Crystallographic–Morphological Paradoxes in Metal–Organic Frameworks

30 May 2022, Version 1
This content is a preprint and has not undergone peer review at the time of posting.


The symmetry of a crystal’s morphology usually reflects the symmetry of the crystallographic packing. For single-crystals, the space and point groups allow only a limited number of mathematical descriptions of the morphology (forms), all of which are convex polyhedrons. In contrast, concave polyhedrons are a hallmark of twinning and polycrystallinity and are inconsistent with single crystallinity. Here we report unique metallo-organic crystals that exhibit, on the one hand, single crystallinity and, on the other hand, a concave, multidomain appearance and a rare space group (P622). Despite these contradictions, it is puzzling that the symmetry of these crystals is linked at different hierarchies, from the molecular to the microscopic levels. They exhibit a deceptive combination of the three characteristics that define a crystal at different length scales: the unit cell, the organization of these unit cells, and morphology. The structural properties of this system are intrinsic, as no other materials (additives) were used to shape the facets. The unusual concave morphology of the crystals can be a direct consequence of the open molecular packing often found in metal-organic frameworks. This fact has not been recognized before in these and other porous materials. Such crystals offer new opportunities for the formation of 3D objects where the physical properties can be designed and predicted based on the point group symmetry.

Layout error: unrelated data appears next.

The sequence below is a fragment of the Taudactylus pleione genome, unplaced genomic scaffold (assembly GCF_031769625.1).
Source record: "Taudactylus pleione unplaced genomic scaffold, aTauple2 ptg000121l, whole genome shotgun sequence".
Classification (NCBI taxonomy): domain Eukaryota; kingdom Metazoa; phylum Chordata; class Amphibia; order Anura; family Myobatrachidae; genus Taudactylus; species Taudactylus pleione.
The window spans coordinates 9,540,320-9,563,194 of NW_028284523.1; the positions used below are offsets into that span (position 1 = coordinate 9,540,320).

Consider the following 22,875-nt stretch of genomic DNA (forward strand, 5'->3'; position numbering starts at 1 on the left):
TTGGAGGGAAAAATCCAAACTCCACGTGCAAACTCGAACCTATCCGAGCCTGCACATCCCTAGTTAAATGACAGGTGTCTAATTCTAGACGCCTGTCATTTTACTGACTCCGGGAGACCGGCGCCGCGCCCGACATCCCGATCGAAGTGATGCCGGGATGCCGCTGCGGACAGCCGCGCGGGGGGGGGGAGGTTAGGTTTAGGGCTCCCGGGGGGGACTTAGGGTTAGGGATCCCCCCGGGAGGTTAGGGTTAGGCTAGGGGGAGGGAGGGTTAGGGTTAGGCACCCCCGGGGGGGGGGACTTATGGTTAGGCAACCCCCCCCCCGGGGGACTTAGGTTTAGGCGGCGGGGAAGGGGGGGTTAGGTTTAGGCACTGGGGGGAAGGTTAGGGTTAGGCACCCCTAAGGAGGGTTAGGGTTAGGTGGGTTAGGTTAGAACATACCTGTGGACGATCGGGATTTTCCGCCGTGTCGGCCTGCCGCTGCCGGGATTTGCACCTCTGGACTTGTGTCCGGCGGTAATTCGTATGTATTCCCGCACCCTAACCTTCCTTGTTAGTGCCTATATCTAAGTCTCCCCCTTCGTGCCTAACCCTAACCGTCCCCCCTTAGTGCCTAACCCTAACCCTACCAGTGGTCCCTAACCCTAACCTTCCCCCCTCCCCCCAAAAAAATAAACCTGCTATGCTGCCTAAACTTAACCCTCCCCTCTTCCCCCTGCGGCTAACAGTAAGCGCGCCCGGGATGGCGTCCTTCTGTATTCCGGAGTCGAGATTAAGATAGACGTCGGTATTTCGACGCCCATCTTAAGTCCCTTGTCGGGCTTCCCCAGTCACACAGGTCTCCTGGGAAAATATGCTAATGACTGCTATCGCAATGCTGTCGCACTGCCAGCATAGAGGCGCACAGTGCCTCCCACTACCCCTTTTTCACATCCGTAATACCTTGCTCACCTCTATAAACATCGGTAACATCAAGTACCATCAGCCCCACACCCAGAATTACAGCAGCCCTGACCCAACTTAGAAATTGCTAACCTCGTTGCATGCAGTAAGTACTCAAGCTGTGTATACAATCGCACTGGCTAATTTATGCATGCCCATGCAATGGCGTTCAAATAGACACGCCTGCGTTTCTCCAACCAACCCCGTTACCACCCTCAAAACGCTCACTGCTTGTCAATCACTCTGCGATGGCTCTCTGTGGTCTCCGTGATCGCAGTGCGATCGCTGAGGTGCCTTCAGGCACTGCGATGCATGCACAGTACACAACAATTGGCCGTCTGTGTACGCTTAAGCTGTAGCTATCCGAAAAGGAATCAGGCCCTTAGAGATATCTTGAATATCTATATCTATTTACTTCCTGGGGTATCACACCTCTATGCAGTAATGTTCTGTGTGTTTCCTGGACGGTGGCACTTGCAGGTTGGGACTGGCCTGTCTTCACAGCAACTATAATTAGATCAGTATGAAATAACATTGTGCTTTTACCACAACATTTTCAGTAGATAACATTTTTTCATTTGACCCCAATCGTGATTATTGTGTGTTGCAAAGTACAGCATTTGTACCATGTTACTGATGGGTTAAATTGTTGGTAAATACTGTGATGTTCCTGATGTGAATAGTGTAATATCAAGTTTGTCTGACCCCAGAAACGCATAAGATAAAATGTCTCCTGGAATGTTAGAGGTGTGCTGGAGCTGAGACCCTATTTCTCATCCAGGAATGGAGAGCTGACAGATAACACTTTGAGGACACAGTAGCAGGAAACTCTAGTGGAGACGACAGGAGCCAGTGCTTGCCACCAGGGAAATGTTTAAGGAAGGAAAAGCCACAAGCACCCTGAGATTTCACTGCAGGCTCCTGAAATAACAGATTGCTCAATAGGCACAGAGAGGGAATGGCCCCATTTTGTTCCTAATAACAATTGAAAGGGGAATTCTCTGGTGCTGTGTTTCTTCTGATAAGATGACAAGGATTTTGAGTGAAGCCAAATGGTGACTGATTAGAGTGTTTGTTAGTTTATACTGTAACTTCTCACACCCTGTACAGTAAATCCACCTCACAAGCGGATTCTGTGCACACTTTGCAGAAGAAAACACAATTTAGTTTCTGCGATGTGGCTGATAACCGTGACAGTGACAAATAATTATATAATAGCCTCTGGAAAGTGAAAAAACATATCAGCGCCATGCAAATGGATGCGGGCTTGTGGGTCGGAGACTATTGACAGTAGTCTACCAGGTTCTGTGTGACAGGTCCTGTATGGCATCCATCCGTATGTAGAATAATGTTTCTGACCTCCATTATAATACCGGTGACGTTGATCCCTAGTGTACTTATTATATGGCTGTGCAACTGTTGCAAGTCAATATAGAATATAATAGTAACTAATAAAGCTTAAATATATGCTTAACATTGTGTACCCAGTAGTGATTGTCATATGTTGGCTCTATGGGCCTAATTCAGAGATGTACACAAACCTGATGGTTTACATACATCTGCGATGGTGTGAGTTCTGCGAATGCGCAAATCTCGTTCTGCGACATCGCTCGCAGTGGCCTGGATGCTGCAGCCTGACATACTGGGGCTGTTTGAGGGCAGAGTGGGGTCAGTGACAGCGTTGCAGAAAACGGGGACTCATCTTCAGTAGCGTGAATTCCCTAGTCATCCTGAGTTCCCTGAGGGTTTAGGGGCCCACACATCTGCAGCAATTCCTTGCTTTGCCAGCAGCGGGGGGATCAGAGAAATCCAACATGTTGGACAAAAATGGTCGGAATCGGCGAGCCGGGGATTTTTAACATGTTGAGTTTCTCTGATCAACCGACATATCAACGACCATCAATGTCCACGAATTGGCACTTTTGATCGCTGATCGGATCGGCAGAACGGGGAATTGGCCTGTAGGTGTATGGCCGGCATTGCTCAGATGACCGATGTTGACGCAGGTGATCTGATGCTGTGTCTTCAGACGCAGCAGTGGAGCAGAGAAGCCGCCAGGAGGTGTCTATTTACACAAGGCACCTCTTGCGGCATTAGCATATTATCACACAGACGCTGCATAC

Crystal engineering
Metal-organic framework
Concave morphology
Single crystals
Merohedral twinning
Miller index
Laue class statistics
Concave facets
Concave polyhedron


Comments are not moderated before they are posted, but they can be removed by the site moderators if they are found to be in contravention of our Commenting Policy [opens in a new tab] - please read this policy before you post. Comments should be used for scholarly discussion of the content in question. You can find more information about how to use the commenting feature here [opens in a new tab] .
This site is protected by reCAPTCHA and the Google Privacy Policy [opens in a new tab] and Terms of Service [opens in a new tab] apply.